Probably my favorite part of writing is developing characters. It’s like meeting new friends. There’s an indescribable, magical element to it that is thrilling and unique. I enjoy writing about characters that are very different from me. I like the challenge and, well, it’s exciting! But when you’re working in deep POV (also called third person close or third person limited), it can be tough getting inside the head of a character who’s so different. Here’s how I do it:
I start by leaving myself a backdoor. Computer programmers will sometimes leave a “backdoor” in their code, a way to sneak in if they need to. I do this with my characters. I build a character with various physical and emotional attributes, a unique personality (Myers-Briggs can be helpful with this!), and a suitable back story. I try to make these true to the character and let him develop in a way that is different from me.
But then, I add a backdoor, sometimes two or three, but at least one. I add something that the character and I have in common. So, Bradley from my m/m contemporary romance, Zen Alpha, is a tall, beautiful, twenty-five year old redheaded openly gay man who lives in a suburb of Dallas, is a tech support specialist, has expensive tastes that are beyond his means, and is intent on having an alpha male boyfriend. Bradley Evans and I have nothing in common. Like, squat.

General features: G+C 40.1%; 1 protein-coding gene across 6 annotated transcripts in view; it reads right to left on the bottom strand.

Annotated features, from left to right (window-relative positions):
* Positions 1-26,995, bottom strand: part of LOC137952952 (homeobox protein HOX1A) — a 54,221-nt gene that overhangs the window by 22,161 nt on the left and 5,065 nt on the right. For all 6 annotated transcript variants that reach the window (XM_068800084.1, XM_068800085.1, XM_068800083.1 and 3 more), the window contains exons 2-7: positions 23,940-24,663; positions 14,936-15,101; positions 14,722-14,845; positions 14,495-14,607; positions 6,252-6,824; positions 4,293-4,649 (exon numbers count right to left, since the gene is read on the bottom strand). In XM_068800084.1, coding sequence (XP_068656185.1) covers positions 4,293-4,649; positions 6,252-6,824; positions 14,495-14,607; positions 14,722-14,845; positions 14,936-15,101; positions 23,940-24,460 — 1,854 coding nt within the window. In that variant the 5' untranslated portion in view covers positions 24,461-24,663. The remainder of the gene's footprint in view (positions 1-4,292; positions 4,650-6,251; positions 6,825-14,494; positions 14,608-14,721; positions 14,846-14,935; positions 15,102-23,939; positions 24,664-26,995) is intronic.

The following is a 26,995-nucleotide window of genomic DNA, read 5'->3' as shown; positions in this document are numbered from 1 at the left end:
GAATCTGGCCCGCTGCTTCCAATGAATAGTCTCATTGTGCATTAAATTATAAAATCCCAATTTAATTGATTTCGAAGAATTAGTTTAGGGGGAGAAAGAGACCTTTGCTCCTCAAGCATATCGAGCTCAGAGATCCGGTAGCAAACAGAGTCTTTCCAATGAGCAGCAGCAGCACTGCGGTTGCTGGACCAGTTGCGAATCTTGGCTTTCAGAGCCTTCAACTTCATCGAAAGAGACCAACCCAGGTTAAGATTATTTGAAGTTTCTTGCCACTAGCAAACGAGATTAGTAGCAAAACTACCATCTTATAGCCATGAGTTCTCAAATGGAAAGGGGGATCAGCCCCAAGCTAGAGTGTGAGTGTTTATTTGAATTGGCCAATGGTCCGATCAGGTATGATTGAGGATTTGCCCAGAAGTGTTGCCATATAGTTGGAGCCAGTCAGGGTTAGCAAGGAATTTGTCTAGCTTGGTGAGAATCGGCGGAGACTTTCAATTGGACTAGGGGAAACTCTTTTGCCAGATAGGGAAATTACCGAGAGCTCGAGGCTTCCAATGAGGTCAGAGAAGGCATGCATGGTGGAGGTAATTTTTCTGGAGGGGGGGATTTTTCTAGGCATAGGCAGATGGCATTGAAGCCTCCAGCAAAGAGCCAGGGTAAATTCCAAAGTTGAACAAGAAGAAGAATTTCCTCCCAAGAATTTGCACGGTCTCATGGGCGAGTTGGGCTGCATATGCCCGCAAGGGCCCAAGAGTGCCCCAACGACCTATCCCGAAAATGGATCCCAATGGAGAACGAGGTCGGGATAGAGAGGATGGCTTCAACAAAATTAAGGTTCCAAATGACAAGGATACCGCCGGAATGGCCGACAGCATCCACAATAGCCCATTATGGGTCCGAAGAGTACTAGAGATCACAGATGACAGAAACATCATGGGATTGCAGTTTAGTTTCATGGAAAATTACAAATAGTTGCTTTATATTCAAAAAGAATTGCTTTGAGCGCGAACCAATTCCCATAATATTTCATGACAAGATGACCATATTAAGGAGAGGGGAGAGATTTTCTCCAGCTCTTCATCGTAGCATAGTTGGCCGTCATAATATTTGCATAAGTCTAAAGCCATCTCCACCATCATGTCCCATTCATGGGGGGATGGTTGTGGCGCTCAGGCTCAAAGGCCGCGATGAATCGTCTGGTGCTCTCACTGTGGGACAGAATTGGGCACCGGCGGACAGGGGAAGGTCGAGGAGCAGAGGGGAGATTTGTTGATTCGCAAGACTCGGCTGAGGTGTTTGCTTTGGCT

So, I gave him a narcissistic mother. Being the child of a narcissistic parent changes a person in fundamental ways. I know, because my own mother is a narcissist. I used this fact to shape and highlight certain aspects of his personality. It even explains why he is so fascinated with his emotionally abusive boyfriend, Jackson, and why he holds himself at a distance from his sexy neighbor, kind, authentic Ward.
His mother was my backdoor into his character. In essence, I gave him a piece of myself. It’s sort of like molding a clay golem, then bringing it to life with a drop of your blood. Sometimes giving a character a piece of yourself hurts, because you have to confront something of yourself in the manuscript. Sometimes that’s difficult.
However, once you crawl inside your character, you’re in! The rest kind of falls into place. You end up with an interesting, round character that is fun to write about. So, bring your character to life and enjoy slipping into deep POV.
If you’re interested in reading Zen Alpha, you can read it for free with Kindle Unlimited, or buy it on Amazon. If you would like to review it, contact me at: firstname.lastname@example.org for a reviewer copy.